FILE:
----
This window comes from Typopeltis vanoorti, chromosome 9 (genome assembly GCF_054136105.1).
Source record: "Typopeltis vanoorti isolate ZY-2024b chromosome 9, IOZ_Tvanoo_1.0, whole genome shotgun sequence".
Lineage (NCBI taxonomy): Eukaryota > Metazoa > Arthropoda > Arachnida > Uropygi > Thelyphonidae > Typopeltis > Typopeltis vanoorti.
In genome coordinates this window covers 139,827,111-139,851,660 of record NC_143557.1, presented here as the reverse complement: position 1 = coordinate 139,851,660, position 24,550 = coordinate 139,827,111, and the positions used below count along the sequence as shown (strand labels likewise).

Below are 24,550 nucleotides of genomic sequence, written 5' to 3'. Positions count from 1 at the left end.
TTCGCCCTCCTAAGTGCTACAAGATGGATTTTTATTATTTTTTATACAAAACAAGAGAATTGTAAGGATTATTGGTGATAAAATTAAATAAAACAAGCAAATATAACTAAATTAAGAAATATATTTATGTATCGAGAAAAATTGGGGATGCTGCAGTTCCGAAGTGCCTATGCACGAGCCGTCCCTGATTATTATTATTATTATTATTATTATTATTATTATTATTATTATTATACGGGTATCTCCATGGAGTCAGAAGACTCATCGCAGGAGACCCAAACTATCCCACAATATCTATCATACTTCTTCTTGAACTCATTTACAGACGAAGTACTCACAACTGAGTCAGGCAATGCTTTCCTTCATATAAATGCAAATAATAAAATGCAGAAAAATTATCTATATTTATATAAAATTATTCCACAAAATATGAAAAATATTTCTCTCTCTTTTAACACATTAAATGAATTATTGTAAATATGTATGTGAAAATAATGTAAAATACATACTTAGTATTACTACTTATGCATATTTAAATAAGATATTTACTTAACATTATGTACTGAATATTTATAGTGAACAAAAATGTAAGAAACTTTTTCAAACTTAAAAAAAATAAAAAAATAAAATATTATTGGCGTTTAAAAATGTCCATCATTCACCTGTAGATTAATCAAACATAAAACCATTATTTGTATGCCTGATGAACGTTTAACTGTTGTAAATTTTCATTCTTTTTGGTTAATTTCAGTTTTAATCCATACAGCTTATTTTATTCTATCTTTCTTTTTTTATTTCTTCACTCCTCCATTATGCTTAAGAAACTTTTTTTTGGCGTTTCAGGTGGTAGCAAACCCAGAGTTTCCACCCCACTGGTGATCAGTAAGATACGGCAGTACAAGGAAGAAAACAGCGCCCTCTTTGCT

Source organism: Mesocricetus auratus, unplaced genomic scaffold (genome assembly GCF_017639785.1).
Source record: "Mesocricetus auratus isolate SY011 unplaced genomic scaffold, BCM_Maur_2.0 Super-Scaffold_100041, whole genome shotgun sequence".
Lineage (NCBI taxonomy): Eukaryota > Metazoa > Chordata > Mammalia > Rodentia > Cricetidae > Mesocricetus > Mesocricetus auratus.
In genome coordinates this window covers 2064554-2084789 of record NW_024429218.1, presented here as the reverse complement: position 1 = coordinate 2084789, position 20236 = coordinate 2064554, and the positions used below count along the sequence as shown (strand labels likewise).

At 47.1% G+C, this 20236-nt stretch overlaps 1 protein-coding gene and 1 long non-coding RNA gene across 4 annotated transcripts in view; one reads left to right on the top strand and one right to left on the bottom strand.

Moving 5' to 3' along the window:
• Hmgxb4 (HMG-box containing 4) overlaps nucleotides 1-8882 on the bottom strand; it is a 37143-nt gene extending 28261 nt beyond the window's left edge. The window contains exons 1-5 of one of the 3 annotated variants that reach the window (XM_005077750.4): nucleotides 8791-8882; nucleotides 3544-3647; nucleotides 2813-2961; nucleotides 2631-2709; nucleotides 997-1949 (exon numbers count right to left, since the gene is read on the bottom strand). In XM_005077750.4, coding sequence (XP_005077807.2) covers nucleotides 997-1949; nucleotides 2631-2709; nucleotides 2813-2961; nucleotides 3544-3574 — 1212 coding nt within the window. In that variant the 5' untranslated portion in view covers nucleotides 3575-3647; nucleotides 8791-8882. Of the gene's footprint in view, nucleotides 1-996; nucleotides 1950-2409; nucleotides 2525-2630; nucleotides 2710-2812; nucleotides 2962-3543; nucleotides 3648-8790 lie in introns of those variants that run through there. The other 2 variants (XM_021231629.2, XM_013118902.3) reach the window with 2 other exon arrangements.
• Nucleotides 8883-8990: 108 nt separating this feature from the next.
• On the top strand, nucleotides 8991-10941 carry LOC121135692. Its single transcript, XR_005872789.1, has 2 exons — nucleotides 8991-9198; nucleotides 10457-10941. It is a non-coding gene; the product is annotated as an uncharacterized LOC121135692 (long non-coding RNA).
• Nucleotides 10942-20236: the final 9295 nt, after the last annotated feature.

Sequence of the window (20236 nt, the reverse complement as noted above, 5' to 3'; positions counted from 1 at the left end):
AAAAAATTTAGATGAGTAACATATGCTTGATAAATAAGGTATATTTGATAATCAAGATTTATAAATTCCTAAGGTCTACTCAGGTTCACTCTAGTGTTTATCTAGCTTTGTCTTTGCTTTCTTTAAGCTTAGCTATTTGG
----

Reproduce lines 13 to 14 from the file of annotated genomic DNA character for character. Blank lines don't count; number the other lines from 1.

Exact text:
• Hmgxb4 (HMG-box containing 4) overlaps nucleotides 1-8882 on the bottom strand; it is a 37143-nt gene extending 28261 nt beyond the window's left edge. The window contains exons 1-5 of one of the 3 annotated variants that reach the window (XM_005077750.4): nucleotides 8791-8882; nucleotides 3544-3647; nucleotides 2813-2961; nucleotides 2631-2709; nucleotides 997-1949 (exon numbers count right to left, since the gene is read on the bottom strand). In XM_005077750.4, coding sequence (XP_005077807.2) covers nucleotides 997-1949; nucleotides 2631-2709; nucleotides 2813-2961; nucleotides 3544-3574 — 1212 coding nt within the window. In that variant the 5' untranslated portion in view covers nucleotides 3575-3647; nucleotides 8791-8882. Of the gene's footprint in view, nucleotides 1-996; nucleotides 1950-2409; nucleotides 2525-2630; nucleotides 2710-2812; nucleotides 2962-3543; nucleotides 3648-8790 lie in introns of those variants that run through there. The other 2 variants (XM_021231629.2, XM_013118902.3) reach the window with 2 other exon arrangements.
• Nucleotides 8883-8990: 108 nt separating this feature from the next.